Tales of My Grandfather
Grandfather was the quintessential champion of self-reliance. One of his more than a few axioms was never outsource anything that you can do yourself because you are the best judge of the quality of workmanship that you need to put into a product to ensure its excellence. Therefore anything that is worth doing is worth doing well because the character of a person is embodied and exhibited in the quality of his handiwork or product. His descendants, as we endeavored to abide by this axiom, later affectionately and reverently referred to it as the Asumen code of integrity.
Under this philosophy, he managed to singlehandedly hack out a coconut plantation out of virgin forests homestead acreage. He built all the houses he lived in. He handcrafted most of his farm implements and fishing instruments, including his personal boat, a bandong, which consisted of one solid hulk carved out of a huge tree trunk as opposed to something constructed from component parts. (Its navigational advantages and logistical properties are delved into later below.)
The inventory of accessories he made himself reads like the items list in the village bazaar or an ethnic museum. He made his multi-season monsoon hat sarok from the nito a dwarf rattan-like vine that thrived as weeds in his land and the buli a stately variety of palm tree he planted and became a hallmark product of one of his land parcels. He made his smoking pipes both from the clay in the nearby creeks/marshlands and the various species of bamboo in his land.
He planted his own tobacco. Harvested the crop and treated the leaves for storage. He rolled his own cigar with his personal methods of aging them. He smoked the cigars to the last half-inch and saved the stumps to be chewed later mostly as pure tobacco chew and sometimes mixed with other ingredients in a Betel Chew (mamah), a concoction consisting of quartered nuts of the areca palm (mam-on), homemade lime from burnt choice sea shells (apog) wrapped in a leaf of betel piper vine (bodsyuh, boyu), a specialty plant grown or harvested in the wilds specifically for this purpose.
Grandpa Insoy, who has never seen or heard of a dentist all his life, uncompromisingly and proudly attributed his chewing prowess to this dental regimen. He sported a fully functional and healthy set of teeth until a full three days before he signed off from his mortal coil.
His strength was legendary. He could wrestle to the ground a young water buffalo bull. The main qualifications being that the horns should not be grown enough to have acquired the pointed tips and before they begin to assume the curvature manifested when the animal is a fully grown bull. Imagine the giant bodyguard to the hostage princess Lygia in the 1951 movie Quo Vadis.
A narrative usually told as a mild attempt to somewhat downsize his reputation for courage or a penchant for not backing out of any adverse situations but inadvertently celebrated his physical prowess, went as follows: one night he was fishing alone with hook and line in a bandong. This boat is constructed with relatively flattish bottom proportional to the cross-sectional diameter, shape and girth of the tree trunk it is made from. As such it is inherently bulky and traditionally used for group fishing activities and heavy haulage. A crew of three would barely comfortably handle an average size bandong in wavy waters.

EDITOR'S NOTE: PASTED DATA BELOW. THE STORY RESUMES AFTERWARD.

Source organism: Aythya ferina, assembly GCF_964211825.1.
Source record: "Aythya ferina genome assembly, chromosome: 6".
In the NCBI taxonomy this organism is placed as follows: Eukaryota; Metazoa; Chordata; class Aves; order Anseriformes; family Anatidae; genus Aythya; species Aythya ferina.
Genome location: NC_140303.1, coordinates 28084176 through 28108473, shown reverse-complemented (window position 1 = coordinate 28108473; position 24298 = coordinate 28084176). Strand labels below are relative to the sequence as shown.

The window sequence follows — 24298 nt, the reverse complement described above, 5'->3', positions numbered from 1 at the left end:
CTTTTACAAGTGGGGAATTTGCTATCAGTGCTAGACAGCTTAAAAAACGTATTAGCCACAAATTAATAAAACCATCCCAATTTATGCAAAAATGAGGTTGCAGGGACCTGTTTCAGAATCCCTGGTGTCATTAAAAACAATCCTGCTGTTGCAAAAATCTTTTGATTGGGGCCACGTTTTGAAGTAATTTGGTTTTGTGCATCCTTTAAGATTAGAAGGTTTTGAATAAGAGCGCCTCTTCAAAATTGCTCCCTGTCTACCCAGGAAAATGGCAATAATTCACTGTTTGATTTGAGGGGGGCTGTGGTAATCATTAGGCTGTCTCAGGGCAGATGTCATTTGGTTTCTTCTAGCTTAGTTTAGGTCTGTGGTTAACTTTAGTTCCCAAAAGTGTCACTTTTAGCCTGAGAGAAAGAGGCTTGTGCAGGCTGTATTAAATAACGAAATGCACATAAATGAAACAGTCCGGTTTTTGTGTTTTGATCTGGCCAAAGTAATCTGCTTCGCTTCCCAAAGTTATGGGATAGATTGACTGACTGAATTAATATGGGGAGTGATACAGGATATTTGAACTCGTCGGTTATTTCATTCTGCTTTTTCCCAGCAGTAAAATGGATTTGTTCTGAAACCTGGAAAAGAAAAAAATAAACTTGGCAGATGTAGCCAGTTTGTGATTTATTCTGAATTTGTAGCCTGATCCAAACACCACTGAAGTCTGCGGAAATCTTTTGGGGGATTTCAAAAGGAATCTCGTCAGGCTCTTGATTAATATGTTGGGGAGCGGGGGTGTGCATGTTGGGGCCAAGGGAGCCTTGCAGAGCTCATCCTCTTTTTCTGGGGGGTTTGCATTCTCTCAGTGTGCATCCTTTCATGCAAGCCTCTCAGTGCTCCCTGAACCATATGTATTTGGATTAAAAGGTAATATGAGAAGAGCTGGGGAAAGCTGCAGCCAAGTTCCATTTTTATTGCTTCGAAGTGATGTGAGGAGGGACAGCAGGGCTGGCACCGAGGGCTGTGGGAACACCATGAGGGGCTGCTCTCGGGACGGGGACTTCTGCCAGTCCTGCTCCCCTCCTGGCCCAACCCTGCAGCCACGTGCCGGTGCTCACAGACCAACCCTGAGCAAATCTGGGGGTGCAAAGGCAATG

Because of its bulk and size it is relatively stable and can be sailed through moderately wavy waters without the benefit of side ballasts. Sans outriggers gives it the added advantage of better maneuverability to go through narrow passages obtaining in mangrove forests and nipa swamps. Its flat bottom makes it most adaptive to shallow waters, as obtains in estuaries punctuated with transient silt deltas. Normal people would not use it for deep sea fishing, an operation which routinely drops anchor at low-lying reefs of fifteen to thirty fathoms deep.
While grandpa Insoy was fishing away, a heavy storm began to brew and the phenomenon of St. Elmo's fire happened unto his vicinity. In catholic superstation St. Elmo's fire is believed to be associated with a condemned soul with scores to settle on earth before it can proceed to Purgatory. Deciding not to tangle with the supernatural, Insoy Asumen proceeded to paddle his bandong shoreward before pulling anchor. He only realized he was dragging his anchor the entire way when he was safely at berth.
Legend has it that in his prime, he was an accomplished eskrimador, i.e., a practitioner of the Filipino martial arts of Eskrima, particularly of the defense-oriented weaponless variety. This version of the tale I heard mostly from my father. Grandpa's workout routine to hone his skills and reflexes was to lie down on his back at the bottom of a bandong wearing only his g-strings. He would have a half gallon of corn kernel freshly dyed with achiotes
a.k.a. lipstick tree sprinkled onto him. The object of the exercise was to prevent a single kernel of corn from touching his torso, using only his four limbs for a weapon.
It is indeed regrettable that to the best of my knowledge and belief, none of his descendants had inherited the talent or endeavored to acquire the skills. Hopefully some generations hence that particular property of the genes would show up somehow. That shall have been a fitting tribute to the memory of Tatay Insoy, as we all called him.
(He was born in Calape on the north western coast of the island province of Bohol about 41 km from Tagbilaran, the provincial capital which is within 75 to 90 minutes plane ride from Manila.)